Bill Gates on Climate Change as a priority


I just found the “Gates Notes“, a great online resource reflecting the travels, thoughts, and priorities of Bill Gates.     You can also contact Gates from that address.

Here’s a nice piece about why Global Warming should not be a priority for the Gates Foundation:

A question from a businessman in India

You say that you want to help all people to live healthy, productive lives, but you don’t seem to be doing anything about global warming, which clearly threatens our very existence. How come you don’t care about this issue?

Bill

Energy and climate change is an issue I’ve been spending a lot of time reading about and trying to understand a bit better. I’ve been lucky enough to get time with some real experts, and there’s a lot of great stuff that’s been written that provides some understanding.

In my work at the Bill & Melinda Gates Foundation, I think about energy in terms of how it can help the poorest people. If you can have cheap energy where people live, then you can have fertilizer, transportation, and clean water, along with the ability to assume that there’s electricity for a medical clinic. Among other things, that means you can keep vaccines refrigerated.

From this point of view, energy is a huge issue. Understanding how we’re going to change things so it will help the people who are the worst off is extremely important and it is a very interesting and difficult challenge.

I’m a believer that whenever markets can work, that’s where you will find the best answers because you’ll get entrepreneurs from all over the world who can pursue thousands and thousands of ideas in parallel. Depending on how you measure it, energy is probably the biggest market in the world. That means somebody can make a risky bet and try it, and you have clear metrics of success. So if you have a promising idea about sequestering carbon, or a cheap nuclear plant, or solar photovoltaic, you can get the capital to build plants, to hire people, and to demonstrate whether it works at scale.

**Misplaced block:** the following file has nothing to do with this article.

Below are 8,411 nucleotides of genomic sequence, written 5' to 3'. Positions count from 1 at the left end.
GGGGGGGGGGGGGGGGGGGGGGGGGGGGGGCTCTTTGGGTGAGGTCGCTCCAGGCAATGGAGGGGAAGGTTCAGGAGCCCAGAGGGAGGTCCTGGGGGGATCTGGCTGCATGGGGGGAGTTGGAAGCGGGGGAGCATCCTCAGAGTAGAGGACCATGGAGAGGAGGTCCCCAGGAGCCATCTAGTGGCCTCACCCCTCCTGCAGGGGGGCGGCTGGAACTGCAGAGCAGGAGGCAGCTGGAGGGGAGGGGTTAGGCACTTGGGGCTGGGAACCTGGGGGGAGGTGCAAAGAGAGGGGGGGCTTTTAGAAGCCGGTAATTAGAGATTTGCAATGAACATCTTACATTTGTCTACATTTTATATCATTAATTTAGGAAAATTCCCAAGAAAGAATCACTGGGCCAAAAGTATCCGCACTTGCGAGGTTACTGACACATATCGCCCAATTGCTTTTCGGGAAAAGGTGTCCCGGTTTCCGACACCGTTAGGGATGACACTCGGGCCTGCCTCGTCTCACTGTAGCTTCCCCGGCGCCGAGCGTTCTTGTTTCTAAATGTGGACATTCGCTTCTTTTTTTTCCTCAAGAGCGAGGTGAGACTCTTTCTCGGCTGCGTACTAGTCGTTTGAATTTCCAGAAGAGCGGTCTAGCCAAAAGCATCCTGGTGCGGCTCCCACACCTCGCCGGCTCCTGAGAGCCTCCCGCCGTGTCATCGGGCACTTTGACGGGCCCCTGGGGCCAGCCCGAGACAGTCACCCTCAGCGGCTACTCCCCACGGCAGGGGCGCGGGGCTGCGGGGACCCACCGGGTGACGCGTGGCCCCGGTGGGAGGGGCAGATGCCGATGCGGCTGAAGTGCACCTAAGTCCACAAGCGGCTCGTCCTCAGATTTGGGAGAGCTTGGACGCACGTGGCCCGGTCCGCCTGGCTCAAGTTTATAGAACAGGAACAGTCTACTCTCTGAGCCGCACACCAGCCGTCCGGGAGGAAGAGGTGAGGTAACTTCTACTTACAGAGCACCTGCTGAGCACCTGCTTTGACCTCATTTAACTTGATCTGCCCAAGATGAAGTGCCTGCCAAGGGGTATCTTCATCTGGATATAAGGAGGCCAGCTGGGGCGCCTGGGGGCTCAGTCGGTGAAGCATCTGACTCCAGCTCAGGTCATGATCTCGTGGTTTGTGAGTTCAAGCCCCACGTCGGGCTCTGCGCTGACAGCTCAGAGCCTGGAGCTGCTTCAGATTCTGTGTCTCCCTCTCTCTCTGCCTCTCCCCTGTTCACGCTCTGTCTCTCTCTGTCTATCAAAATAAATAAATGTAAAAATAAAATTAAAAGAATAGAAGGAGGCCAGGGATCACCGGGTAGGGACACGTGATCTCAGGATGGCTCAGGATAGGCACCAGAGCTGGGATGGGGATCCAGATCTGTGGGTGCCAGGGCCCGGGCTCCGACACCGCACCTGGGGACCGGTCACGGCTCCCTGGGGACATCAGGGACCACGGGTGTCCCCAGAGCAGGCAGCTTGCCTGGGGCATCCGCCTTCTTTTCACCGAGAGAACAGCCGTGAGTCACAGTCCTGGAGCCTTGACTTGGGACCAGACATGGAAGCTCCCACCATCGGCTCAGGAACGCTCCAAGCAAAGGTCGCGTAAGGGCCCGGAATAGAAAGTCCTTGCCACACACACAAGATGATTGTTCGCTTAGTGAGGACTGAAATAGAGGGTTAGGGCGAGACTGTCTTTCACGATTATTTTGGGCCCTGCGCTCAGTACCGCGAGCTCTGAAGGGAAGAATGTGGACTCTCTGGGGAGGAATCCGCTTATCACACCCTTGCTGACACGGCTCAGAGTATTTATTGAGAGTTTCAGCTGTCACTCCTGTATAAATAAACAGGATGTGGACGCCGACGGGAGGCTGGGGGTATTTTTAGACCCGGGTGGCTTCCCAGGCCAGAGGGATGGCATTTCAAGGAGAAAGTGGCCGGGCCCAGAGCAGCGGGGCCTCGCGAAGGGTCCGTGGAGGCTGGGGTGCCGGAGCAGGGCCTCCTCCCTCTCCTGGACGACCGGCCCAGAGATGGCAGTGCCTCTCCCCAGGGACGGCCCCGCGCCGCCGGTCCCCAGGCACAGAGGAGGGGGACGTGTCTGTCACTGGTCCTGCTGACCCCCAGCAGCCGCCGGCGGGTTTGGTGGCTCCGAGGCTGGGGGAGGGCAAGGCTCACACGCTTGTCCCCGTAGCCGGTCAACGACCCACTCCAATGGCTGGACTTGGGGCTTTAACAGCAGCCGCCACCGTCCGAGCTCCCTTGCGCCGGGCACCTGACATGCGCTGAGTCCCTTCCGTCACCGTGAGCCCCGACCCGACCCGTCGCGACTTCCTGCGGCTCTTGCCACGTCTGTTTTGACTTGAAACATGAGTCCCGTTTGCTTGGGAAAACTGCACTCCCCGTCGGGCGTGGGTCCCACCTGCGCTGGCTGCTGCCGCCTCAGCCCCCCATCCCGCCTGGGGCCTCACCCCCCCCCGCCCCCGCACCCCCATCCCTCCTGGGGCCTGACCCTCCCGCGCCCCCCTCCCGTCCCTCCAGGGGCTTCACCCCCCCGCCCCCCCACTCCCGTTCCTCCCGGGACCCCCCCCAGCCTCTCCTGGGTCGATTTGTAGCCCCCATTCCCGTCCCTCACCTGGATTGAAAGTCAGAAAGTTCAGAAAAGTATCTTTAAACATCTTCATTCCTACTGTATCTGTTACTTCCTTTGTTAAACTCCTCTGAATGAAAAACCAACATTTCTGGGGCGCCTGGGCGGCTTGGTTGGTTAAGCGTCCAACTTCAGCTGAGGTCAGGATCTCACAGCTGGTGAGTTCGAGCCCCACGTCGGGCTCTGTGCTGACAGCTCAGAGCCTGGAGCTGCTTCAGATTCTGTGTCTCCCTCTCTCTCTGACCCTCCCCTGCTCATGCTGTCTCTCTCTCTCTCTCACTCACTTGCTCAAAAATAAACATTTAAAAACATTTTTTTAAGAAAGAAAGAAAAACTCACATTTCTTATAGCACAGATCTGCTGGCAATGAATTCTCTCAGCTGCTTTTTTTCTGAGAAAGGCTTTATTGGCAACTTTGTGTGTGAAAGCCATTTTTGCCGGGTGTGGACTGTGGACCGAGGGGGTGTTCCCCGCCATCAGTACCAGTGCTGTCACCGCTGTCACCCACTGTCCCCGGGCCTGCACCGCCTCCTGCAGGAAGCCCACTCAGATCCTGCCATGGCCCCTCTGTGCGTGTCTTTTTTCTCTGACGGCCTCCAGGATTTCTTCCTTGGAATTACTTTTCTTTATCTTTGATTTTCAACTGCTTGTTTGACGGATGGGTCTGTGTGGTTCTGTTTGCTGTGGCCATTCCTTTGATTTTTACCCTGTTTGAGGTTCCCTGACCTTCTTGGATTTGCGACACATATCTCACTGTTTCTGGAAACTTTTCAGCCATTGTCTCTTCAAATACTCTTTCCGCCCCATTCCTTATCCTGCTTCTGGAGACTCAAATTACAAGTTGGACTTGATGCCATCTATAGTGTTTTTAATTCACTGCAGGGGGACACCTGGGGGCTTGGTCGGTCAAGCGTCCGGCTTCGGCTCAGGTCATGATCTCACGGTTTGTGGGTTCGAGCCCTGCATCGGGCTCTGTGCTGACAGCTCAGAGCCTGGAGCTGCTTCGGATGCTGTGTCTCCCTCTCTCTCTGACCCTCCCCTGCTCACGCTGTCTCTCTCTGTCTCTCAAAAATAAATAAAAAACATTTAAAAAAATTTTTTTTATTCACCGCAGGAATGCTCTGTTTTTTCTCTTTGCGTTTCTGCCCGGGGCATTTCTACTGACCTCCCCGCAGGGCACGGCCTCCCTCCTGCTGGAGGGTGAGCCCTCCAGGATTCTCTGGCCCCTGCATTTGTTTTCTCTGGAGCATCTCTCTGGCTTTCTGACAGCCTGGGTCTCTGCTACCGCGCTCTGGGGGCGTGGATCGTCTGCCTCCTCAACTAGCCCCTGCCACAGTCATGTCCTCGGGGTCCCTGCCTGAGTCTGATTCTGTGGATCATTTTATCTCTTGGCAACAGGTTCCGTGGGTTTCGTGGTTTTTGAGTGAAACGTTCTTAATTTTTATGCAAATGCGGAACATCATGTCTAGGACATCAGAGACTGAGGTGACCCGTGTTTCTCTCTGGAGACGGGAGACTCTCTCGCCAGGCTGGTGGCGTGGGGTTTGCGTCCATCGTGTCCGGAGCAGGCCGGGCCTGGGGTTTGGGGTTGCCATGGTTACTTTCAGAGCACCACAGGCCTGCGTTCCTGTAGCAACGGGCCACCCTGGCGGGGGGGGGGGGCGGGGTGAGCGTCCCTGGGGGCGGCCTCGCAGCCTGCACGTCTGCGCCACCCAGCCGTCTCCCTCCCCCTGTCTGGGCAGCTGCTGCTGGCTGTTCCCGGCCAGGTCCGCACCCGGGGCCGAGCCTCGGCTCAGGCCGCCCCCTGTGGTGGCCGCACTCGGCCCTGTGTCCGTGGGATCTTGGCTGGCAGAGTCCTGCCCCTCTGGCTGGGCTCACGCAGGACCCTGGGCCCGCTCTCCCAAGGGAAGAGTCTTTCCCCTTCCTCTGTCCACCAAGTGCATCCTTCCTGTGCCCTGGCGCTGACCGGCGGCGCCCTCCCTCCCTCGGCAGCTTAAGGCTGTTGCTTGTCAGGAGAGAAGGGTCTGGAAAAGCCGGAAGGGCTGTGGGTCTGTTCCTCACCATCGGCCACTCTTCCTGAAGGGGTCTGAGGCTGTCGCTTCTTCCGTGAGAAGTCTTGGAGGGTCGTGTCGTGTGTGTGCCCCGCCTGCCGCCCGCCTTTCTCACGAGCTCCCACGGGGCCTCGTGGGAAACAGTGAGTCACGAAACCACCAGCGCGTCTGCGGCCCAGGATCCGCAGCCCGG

This is perfect for the marketplace. But it’s not something any foundation should try to do. In the areas that the Bill & Melinda Gates Foundation focuses on, it’s where you have diseases that don’t exist in the rich world and so the research dollars aren’t there because there’s no market-driven opportunity.

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About JoeDuck

Internet Travel Guy, Father of 2, small town Oregon life. BS Botany from UW Madison Wisconsin, MS Social Sciences from Southern Oregon. Top interests outside of my family's well being are: Internet Technology, Online Travel, Globalization, China, Table Tennis, Real Estate, The Singularity.
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7 Responses to Bill Gates on Climate Change as a priority

  1. horatiox says:

    I’m a believer that whenever markets can work, that’s where you will find the best answers because you’ll get entrepreneurs from all over the world who can pursue thousands and thousands of ideas in parallel.

    Lucifer speaks! :] Serio, Chairman Bill seems to speaking in tautologies here–in other words, whenever markets work, you find the best answers, because you have the best entrepreneurs, and whereever the best entrepreneurs are found, you get the best answers and the markets work. Tycoonomics.

    Bill and Melinda Co may do some good deeds for some but charity in and of itself is not an economic policy, but more like …the largesse of the King. When the King (or Queen) is in a bad mood or has a bad business year, the largesse ends, and the economy fails.

    • JoeDuck says:

      Well, if by “some” you mean “millions and millions” … the record is spectacular – innovative do-goodness.

      But I agree that charity should not be confused with economic policy. That’s critical, because even the most generous efforts can’t do what Governments can do with the sweeping kinds of changes we need to economic policy.